The Health Benefits of Green Tea
Hot or cold, this tasty brew is one of the most healthful drinks around
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“Better to be deprived of food for three days than tea for one,” goes an old Chinese proverb. In the case of green tea, the ancients were onto something: a growing body of research suggests the brew boasts a multitude of health-giving potential.
The strongest evidence of green tea’s health benefits is heart-related. In an 11-year study of more than 40,000 Japanese adults aged 40 to 79, researchers found that those who drank at least one cup of green tea daily were less likely to die of cardiovascular disease than those who did not. Women who reported sipping five or more cups daily had a 42 percent lower risk of death by stroke than those who consumed less than one cup daily. The heart-healthy effects are attributed to green tea’s ability to lower LDL (bad) cholesterol, which it does by reducing the absorption of cholesterol in the digestive tract, explains Judith Stanton, MD, attending physician at Alta Bates Summit Medical Center in Berkeley, Calif. In addition, a study of 1,507 people found that drinking one to three cups of green tea daily reduced the risk of high blood pressure by 46 percent.
The active ingredient credited with green tea’s heart-health benefits is EGCG (epigallocatechin-3-gallate), a polyphenol that may also have a protective effect against some kinds of cancers. “The potent antioxidants in green tea interfere with growth rates of cancer cells and tumors by shutting off their ‘time-keeping’ enzyme,” explains Shawn Talbott, PhD, research director of supplementwatch.com. The result: cancer cells die. A 2007 study published in the British Journal of Cancer found a “higher intake of green tea was associated with a reduced risk of adult leukemia.” A recent report in the journal Cancer Biology & Therapy showed that EGCG in green tea extract may halt the spread of malignant breast cancer cells.
EGCG was also responsible for inhibiting the activity and production of bone-eroding molecules and substances related to joint inflammation in cells taken from patients with rheumatoid arthritis, according to a 2007 study conducted at the University of Michigan.
The Slim-Down Low-Down
Green tea has been touted by Web ads and guests on The Oprah Winfrey Show as the latest, greatest diet solution, though more research is needed to verify the claims. A 1999 study conducted at the University of Geneva and a 2005 report from Japanese scientists, both published in The American Journal of Clinical Nutrition, showed green tea extract may help reduce body fat.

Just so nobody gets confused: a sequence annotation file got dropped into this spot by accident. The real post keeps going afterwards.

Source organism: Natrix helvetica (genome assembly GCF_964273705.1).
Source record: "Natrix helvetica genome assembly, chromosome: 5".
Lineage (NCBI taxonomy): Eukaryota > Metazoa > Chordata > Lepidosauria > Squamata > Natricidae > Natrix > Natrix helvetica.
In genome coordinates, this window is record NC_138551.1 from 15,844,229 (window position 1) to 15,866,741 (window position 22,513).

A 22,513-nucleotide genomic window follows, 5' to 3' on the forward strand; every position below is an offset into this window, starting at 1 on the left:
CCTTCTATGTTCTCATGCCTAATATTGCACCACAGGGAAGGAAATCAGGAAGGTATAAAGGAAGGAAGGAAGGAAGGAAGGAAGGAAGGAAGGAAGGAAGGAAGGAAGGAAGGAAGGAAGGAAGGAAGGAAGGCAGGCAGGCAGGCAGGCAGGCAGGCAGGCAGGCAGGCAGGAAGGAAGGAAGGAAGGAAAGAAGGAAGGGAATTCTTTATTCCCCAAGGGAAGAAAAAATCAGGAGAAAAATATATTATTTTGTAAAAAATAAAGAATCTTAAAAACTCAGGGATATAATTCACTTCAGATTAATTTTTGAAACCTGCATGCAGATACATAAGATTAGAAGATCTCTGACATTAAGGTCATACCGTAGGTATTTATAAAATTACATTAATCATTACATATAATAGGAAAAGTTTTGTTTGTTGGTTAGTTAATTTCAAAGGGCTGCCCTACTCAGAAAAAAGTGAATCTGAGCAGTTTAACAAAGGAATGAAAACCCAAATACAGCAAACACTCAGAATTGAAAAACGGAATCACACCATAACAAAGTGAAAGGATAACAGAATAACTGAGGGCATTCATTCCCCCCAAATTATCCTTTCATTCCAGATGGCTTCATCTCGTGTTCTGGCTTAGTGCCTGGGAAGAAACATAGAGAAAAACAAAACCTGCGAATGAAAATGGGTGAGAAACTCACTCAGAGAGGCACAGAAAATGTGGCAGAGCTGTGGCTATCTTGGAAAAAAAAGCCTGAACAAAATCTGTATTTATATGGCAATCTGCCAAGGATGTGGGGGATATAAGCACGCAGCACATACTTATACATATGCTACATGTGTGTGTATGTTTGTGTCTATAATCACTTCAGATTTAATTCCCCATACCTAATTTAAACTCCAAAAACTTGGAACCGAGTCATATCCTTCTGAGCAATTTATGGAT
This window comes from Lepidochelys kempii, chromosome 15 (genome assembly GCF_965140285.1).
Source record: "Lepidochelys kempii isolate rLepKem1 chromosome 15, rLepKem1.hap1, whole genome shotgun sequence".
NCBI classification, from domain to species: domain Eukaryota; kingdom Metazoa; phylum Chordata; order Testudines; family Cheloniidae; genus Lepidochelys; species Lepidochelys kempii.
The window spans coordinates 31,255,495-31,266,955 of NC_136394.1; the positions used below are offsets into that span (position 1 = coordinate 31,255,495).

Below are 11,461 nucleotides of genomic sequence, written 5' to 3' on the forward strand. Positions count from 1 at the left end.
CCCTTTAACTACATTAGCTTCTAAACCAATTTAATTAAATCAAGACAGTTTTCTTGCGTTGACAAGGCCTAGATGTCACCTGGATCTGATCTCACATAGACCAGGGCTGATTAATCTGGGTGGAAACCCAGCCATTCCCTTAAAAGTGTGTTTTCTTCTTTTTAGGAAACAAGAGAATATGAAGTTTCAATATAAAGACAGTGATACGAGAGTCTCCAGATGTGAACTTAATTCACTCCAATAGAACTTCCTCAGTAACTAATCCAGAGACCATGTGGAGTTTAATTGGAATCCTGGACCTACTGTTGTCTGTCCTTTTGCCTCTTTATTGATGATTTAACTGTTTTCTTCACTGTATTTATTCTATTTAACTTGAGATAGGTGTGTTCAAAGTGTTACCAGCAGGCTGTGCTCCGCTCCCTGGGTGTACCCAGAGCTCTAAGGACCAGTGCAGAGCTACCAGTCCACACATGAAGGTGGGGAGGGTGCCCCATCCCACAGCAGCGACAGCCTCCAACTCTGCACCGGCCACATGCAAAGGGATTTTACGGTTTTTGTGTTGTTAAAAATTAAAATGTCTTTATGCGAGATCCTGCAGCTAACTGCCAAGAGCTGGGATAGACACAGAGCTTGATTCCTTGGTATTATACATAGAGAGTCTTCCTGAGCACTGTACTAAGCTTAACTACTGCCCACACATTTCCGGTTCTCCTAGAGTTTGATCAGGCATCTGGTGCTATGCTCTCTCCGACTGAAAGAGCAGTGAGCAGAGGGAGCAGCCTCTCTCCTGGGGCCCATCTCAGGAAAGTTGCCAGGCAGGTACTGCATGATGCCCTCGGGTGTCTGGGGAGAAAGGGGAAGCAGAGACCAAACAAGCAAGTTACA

It’s also easier on your teeth than many other drink options. A 2008 study in General Dentistry found that while orange juice and soda promote tooth erosion, the effect of plain green and black tea on tooth enamel is similar to that of water.
Your Daily Dose
When buying green tea, look for batches that have a “clean, crisp fragrance” and leaves that are bright green even when they’re bagged, recommends Cynthia Gold, tea sommelier at the Boston Park Plaza Hotel & Towers. “We’ve found no significant difference in the amount of active compounds in loose leaf or bagged tea,” notes tea researcher Iman Hakim, MD, professor of public health at the University of Arizona.
For optimal flavor, steep green tea for two to three minutes in 175°F water, suggests Gold. Although a longer, hotter steep makes for dulled flavor and increased bitterness, a lengthier brew time allows more antioxidants to be released.
“Green tea is versatile in the kitchen and can be ground into spice rubs, infused into liquids, or added to recipes directly,” says Gold. You can also use green tea as a marinade or cooking liquid. Gold uses matcha, the powdered green tea featured in the Japanese tea ceremony, to flavor savory dishes and sauces, and simmers pears in green tea with ginger, allspice, black pepper, and honey for dessert.
If you’re not a fan of the grassy flavor of green tea, try a brew that’s blended with a strong-flavored fruit, such as pomegranate or blueberry, or sneak brewed green tea into smoothies, sauces, and grain or rice dishes, such as the one featured here. With all the blends and the cooking choices out there, there’s no reason to go without for a single day.
Aim to sip five cups of green tea (steeped for 5 minutes) daily, suggests Judith Stanton, MD. Can’t drink that much or can’t have caffeine? Shawn Talbott, PhD, recommends daily supplements of green tea extract, and offers the following tips:
“500-milligram capsules with 40 to 50 percent polyphenols is equivalent to two to four cups of brewed green teaincluding the 2 to 3 percent caffeine content,” notes Talbott.
For potent anticancer benefits, opt for a supplement with an EGCG content of 80 to 90 percent (it will be caffeine-free due to the way it is produced).
Try one of these delicious recipes that highlight green tea.
Super-Easy Green Tea Smoothie
Not a tea drinker? You can still get the health benefits of this nutritious beverage in our smoothie.
Get the recipe here.
Dairy-Free Matcha Green Tea Ice Cream
This frozen treat pairs well with fruit, almond-based desserts, and chocolate.
Get the recipe here.
Green Tea Edamame with Roasted Black Sesame Salt
Add a personal touch to steamed edamame by cooking the pods in green tea and tossing with black sesame seeds.
Get the recipe here.